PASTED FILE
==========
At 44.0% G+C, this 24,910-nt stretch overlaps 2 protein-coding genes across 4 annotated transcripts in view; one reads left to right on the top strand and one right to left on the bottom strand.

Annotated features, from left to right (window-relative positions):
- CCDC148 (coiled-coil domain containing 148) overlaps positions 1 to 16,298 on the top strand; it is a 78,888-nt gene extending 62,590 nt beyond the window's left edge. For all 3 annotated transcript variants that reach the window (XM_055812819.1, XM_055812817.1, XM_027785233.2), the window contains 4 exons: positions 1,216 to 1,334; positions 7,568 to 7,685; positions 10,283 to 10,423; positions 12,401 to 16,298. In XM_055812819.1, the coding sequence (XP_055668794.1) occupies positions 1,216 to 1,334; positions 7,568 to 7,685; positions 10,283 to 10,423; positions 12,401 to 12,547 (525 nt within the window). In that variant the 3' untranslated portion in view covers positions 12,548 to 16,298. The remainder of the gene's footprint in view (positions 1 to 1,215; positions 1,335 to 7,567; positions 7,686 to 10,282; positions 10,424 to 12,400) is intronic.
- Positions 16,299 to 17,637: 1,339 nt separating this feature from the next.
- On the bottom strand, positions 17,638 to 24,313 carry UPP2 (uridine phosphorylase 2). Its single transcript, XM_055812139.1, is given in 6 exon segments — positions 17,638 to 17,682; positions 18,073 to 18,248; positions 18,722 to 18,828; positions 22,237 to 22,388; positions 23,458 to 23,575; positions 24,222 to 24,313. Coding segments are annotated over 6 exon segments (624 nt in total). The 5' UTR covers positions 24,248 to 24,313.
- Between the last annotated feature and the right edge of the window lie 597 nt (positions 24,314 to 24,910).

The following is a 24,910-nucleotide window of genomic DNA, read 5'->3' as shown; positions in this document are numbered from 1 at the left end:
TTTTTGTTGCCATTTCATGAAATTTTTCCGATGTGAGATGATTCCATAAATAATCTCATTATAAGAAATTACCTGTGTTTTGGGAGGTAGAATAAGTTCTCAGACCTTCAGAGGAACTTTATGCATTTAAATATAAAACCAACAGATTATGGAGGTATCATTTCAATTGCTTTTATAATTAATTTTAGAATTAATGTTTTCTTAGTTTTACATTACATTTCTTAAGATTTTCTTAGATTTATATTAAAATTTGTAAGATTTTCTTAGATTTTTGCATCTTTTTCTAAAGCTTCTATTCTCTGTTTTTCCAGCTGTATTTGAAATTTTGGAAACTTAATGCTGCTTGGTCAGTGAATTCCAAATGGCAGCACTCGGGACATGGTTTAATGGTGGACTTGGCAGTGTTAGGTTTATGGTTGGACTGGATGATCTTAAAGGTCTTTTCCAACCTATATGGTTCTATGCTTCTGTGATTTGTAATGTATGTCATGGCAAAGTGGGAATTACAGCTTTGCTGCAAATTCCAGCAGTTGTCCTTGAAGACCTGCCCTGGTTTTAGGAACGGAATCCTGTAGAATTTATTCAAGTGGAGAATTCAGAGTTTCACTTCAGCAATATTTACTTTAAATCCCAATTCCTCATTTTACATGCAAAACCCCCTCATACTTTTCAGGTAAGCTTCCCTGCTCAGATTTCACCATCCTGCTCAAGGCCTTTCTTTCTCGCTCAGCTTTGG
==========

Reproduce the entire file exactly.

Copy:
At 44.0% G+C, this 24,910-nt stretch overlaps 2 protein-coding genes across 4 annotated transcripts in view; one reads left to right on the top strand and one right to left on the bottom strand.

Annotated features, from left to right (window-relative positions):
- CCDC148 (coiled-coil domain containing 148) overlaps positions 1 to 16,298 on the top strand; it is a 78,888-nt gene extending 62,590 nt beyond the window's left edge. For all 3 annotated transcript variants that reach the window (XM_055812819.1, XM_055812817.1, XM_027785233.2), the window contains 4 exons: positions 1,216 to 1,334; positions 7,568 to 7,685; positions 10,283 to 10,423; positions 12,401 to 16,298. In XM_055812819.1, the coding sequence (XP_055668794.1) occupies positions 1,216 to 1,334; positions 7,568 to 7,685; positions 10,283 to 10,423; positions 12,401 to 12,547 (525 nt within the window). In that variant the 3' untranslated portion in view covers positions 12,548 to 16,298. The remainder of the gene's footprint in view (positions 1 to 1,215; positions 1,335 to 7,567; positions 7,686 to 10,282; positions 10,424 to 12,400) is intronic.
- Positions 16,299 to 17,637: 1,339 nt separating this feature from the next.
- On the bottom strand, positions 17,638 to 24,313 carry UPP2 (uridine phosphorylase 2). Its single transcript, XM_055812139.1, is given in 6 exon segments — positions 17,638 to 17,682; positions 18,073 to 18,248; positions 18,722 to 18,828; positions 22,237 to 22,388; positions 23,458 to 23,575; positions 24,222 to 24,313. Coding segments are annotated over 6 exon segments (624 nt in total). The 5' UTR covers positions 24,248 to 24,313.
- Between the last annotated feature and the right edge of the window lie 597 nt (positions 24,314 to 24,910).

The following is a 24,910-nucleotide window of genomic DNA, read 5'->3' as shown; positions in this document are numbered from 1 at the left end:
TTTTTGTTGCCATTTCATGAAATTTTTCCGATGTGAGATGATTCCATAAATAATCTCATTATAAGAAATTACCTGTGTTTTGGGAGGTAGAATAAGTTCTCAGACCTTCAGAGGAACTTTATGCATTTAAATATAAAACCAACAGATTATGGAGGTATCATTTCAATTGCTTTTATAATTAATTTTAGAATTAATGTTTTCTTAGTTTTACATTACATTTCTTAAGATTTTCTTAGATTTATATTAAAATTTGTAAGATTTTCTTAGATTTTTGCATCTTTTTCTAAAGCTTCTATTCTCTGTTTTTCCAGCTGTATTTGAAATTTTGGAAACTTAATGCTGCTTGGTCAGTGAATTCCAAATGGCAGCACTCGGGACATGGTTTAATGGTGGACTTGGCAGTGTTAGGTTTATGGTTGGACTGGATGATCTTAAAGGTCTTTTCCAACCTATATGGTTCTATGCTTCTGTGATTTGTAATGTATGTCATGGCAAAGTGGGAATTACAGCTTTGCTGCAAATTCCAGCAGTTGTCCTTGAAGACCTGCCCTGGTTTTAGGAACGGAATCCTGTAGAATTTATTCAAGTGGAGAATTCAGAGTTTCACTTCAGCAATATTTACTTTAAATCCCAATTCCTCATTTTACATGCAAAACCCCCTCATACTTTTCAGGTAAGCTTCCCTGCTCAGATTTCACCATCCTGCTCAAGGCCTTTCTTTCTCGCTCAGCTTTGG